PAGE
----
Secondly, for the Pan-German Movement, Germany wanted to build a big German empire. She wanted to expand into the Balkans and West Asia. This alarmed the powers like Britain and Russia and increased the tension between the powers. Thirdly, for the Pan-Slav Movement, Russia wanted to unite all Slavs into a big Slav state under Russian leadership. These complicated the Eastern Questions and had conflicts with Austria-Hungary. Fourthly, for the Greater Serbia Movement, Serbia wanted to expand Serbia and united her with Bosnia-Herzegovina and Albania. This worsened the Austro-Serbian relationship and brought two Balkan Wars which increased Austro-Serbian hostilities. In addition, the wars made Austria-Hungary became more determined to crush Serbia. The crisis made Europe toward to the First World War and the Sarajevo Assassination made it speed up even more. As the Archduke Francis Ferdinand, heir to the throne of Austria-Hungary, was assassinated by Princip, the member of Black Hand. This provided Austria-Hungary had the excuse to attack Serbia. Finally, the war broke out. Fifthly, for the revenge movement led by France, she wanted to take revenge on Germany owing to her lost of Alsace-Lorraine and the humiliation suffered from the Franco-Prussian War. Bismarck started the alliance system to isolate France and avoid a two-front war against Germany. Therefore, the Three Emperor’s League was formed by Germany, Russia and Austria-Hungary. But finally, the Three Emperor’s League broke up. In the First World War, The two rival alliances were Triple Alliance and Triple Entente. They agreed to assist each other if they were attacked by other powers. But this didn’t contribute a lot to the First World War, it only increased the mutual suspicion and distrust between the powers. Besides, powers formed the alliances for self-protection. Therefore, compared with extreme nationalism, it is not a significant factor. Sixthly, for the expansion, Germany, France, Britain and Russia both wanted to get national glory by building a big colonial empire by strengthening their armaments. This resulted in the colonial rivalry. Due to the saturation of the European market, powers competed with one another to acquire direct control over the colonies. When William II became the new Kaiser, Germany adopts an active colonial policy. He aimed to get more colonies to get national glory as colonies were a symbol of national strength. Some believed in the saying that colonial rivalries only worsened international relation and caused tension between powers. It is only partly true, colonial rivalries may also improve the relationship between powers when one was compromised. For example, Britain and France had conflicts in Sudan, but finally France withdrew and won British friendship. It showed that colonial rivalries can worse or improve the international relation. The expansion also resulted in militarism. Powers spend more money on military built-up. They produced powerful weapons like poison gas, tanks etc. Also, they enlarge the army and navy. Powers’ thought that strong military could defend themselves. The strong navies were needed to protect a country’s overseas colonies and their interests. Although armaments race created more suspicion and fear, it is self-defence in nature. Therefore, it is not a significant factor. Seventhly, the economic rivalries between the powers contributed to the protectionism. They increased tariffs on the imported products to protect their home markets and local industries. This increase suspicion and hostility among the powers. But when it compared with extreme nationalism, it is again not a significant factor. Eighthly, social Darwinists believed in the ideas of “ survival for the fittest” and “natural selection”. These ideas were applied in the international politics. It gave rise to the expansionism. Again, It is not the most significant factor. To sum up, the extreme nationalism is the fundamental factor. The others are the auxiliary factor. There are many forms of nationalism, include the independence movements, unification, the revenge movement and the expansion, each of them gave rise to another factor. Therefore, to a large extent, extreme nationalism is the most significant factor in leading the outbreak of First World War.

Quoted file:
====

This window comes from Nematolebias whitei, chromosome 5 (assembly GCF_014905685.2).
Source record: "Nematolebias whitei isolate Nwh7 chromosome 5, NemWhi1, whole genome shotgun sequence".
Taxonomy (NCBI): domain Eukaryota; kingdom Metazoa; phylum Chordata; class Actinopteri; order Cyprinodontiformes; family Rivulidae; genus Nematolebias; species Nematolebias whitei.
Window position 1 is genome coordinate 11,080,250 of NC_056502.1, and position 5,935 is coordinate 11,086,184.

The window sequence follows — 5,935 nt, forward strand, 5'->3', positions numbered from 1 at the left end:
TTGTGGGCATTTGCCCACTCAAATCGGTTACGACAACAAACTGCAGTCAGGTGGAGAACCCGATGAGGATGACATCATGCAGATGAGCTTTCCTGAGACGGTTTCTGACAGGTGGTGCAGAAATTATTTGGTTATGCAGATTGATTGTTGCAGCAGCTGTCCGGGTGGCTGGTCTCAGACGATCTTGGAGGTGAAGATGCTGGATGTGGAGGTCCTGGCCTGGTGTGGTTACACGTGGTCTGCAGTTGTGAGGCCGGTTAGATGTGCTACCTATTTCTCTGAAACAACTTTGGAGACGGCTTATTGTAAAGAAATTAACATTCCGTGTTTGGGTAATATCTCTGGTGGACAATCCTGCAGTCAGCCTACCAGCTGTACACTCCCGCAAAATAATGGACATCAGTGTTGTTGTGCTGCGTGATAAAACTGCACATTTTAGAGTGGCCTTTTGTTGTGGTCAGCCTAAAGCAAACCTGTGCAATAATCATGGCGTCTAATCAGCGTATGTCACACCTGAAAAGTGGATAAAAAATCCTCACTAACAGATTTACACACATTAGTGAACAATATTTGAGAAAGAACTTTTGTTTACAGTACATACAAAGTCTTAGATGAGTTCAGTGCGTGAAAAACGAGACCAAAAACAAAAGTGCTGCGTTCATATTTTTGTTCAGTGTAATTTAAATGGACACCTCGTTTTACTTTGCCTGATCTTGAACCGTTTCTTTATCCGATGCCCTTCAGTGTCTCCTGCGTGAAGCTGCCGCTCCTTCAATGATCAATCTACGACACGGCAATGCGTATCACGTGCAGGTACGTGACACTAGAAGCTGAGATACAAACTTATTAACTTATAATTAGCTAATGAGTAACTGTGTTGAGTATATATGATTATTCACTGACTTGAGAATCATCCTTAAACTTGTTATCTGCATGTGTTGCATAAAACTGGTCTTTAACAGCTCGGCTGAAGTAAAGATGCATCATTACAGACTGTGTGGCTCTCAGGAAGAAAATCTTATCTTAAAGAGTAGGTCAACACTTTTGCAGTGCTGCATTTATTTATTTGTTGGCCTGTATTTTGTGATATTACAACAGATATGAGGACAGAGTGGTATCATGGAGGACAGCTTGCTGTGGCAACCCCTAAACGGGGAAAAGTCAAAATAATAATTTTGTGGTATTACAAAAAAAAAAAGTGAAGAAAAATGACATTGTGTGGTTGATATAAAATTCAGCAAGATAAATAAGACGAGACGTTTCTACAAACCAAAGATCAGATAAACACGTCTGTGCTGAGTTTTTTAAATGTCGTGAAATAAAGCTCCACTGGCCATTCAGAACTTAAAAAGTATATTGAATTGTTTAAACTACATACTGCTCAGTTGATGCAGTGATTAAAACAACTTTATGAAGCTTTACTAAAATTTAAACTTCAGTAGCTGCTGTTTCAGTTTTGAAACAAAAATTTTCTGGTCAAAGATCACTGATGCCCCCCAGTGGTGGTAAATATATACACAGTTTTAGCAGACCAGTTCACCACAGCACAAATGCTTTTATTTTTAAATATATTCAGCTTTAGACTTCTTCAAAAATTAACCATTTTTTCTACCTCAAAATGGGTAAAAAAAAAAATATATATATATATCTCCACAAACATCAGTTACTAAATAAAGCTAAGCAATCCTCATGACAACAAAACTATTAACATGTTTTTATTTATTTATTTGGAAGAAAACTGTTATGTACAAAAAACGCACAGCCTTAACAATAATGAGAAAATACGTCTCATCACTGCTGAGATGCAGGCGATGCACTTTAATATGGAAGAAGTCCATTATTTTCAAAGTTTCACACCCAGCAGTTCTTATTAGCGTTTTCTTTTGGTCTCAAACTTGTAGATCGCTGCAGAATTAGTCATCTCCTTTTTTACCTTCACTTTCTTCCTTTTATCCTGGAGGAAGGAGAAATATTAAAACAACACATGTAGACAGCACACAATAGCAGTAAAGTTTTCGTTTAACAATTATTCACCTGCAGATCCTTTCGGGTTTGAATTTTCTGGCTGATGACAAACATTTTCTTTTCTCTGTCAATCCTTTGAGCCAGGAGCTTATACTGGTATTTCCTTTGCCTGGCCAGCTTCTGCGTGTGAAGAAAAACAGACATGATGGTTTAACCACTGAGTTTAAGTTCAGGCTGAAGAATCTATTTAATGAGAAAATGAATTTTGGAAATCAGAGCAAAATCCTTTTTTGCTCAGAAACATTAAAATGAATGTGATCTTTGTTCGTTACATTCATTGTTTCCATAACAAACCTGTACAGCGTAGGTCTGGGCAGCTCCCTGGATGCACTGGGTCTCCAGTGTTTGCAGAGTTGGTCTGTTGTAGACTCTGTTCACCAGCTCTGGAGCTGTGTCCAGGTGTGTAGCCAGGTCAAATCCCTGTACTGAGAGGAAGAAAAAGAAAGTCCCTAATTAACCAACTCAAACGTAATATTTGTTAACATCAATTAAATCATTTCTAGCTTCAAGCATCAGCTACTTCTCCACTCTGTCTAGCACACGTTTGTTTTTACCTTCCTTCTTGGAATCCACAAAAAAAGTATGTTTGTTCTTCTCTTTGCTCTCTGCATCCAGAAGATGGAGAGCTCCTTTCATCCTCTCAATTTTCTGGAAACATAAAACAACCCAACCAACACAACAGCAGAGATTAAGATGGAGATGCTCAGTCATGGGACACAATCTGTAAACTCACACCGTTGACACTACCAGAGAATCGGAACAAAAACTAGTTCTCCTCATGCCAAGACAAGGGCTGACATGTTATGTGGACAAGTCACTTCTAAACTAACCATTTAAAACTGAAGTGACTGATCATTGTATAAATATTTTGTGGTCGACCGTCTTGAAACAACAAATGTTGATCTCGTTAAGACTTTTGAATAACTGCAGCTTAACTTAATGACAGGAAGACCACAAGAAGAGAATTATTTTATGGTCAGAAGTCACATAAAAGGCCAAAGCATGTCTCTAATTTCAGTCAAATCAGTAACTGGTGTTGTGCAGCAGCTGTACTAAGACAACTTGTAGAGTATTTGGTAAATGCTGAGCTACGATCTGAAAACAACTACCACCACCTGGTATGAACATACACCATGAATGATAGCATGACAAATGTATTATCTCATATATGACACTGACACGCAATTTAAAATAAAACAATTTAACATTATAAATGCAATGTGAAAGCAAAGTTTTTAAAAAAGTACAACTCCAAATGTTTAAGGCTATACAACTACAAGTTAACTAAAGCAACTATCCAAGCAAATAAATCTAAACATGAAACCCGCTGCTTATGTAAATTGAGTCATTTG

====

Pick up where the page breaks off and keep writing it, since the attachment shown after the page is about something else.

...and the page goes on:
Cite This Document